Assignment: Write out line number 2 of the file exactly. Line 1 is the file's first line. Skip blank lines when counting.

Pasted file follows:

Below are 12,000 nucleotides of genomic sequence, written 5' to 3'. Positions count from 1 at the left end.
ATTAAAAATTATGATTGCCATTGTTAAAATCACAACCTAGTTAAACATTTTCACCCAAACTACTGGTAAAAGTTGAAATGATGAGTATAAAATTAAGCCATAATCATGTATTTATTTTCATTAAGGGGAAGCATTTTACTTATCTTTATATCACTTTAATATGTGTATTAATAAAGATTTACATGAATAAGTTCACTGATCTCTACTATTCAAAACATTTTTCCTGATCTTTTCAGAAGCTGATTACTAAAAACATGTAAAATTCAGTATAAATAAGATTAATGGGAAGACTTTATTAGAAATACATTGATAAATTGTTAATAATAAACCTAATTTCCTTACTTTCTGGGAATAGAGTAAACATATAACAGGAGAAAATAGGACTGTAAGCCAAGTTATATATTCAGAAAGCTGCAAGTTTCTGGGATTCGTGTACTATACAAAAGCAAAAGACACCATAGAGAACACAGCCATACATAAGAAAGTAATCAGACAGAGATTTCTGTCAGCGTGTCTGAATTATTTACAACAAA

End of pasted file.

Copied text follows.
ATTAAAAATTATGATTGCCATTGTTAAAATCACAACCTAGTTAAACATTTTCACCCAAACTACTGGTAAAAGTTGAAATGATGAGTATAAAATTAAGCCATAATCATGTATTTATTTTCATTAAGGGGAAGCATTTTACTTATCTTTATATCACTTTAATATGTGTATTAATAAAGATTTACATGAATAAGTTCACTGATCTCTACTATTCAAAACATTTTTCCTGATCTTTTCAGAAGCTGATTACTAAAAACATGTAAAATTCAGTATAAATAAGATTAATGGGAAGACTTTATTAGAAATACATTGATAAATTGTTAATAATAAACCTAATTTCCTTACTTTCTGGGAATAGAGTAAACATATAACAGGAGAAAATAGGACTGTAAGCCAAGTTATATATTCAGAAAGCTGCAAGTTTCTGGGATTCGTGTACTATACAAAAGCAAAAGACACCATAGAGAACACAGCCATACATAAGAAAGTAATCAGACAGAGATTTCTGTCAGCGTGTCTGAATTATTTACAACAAA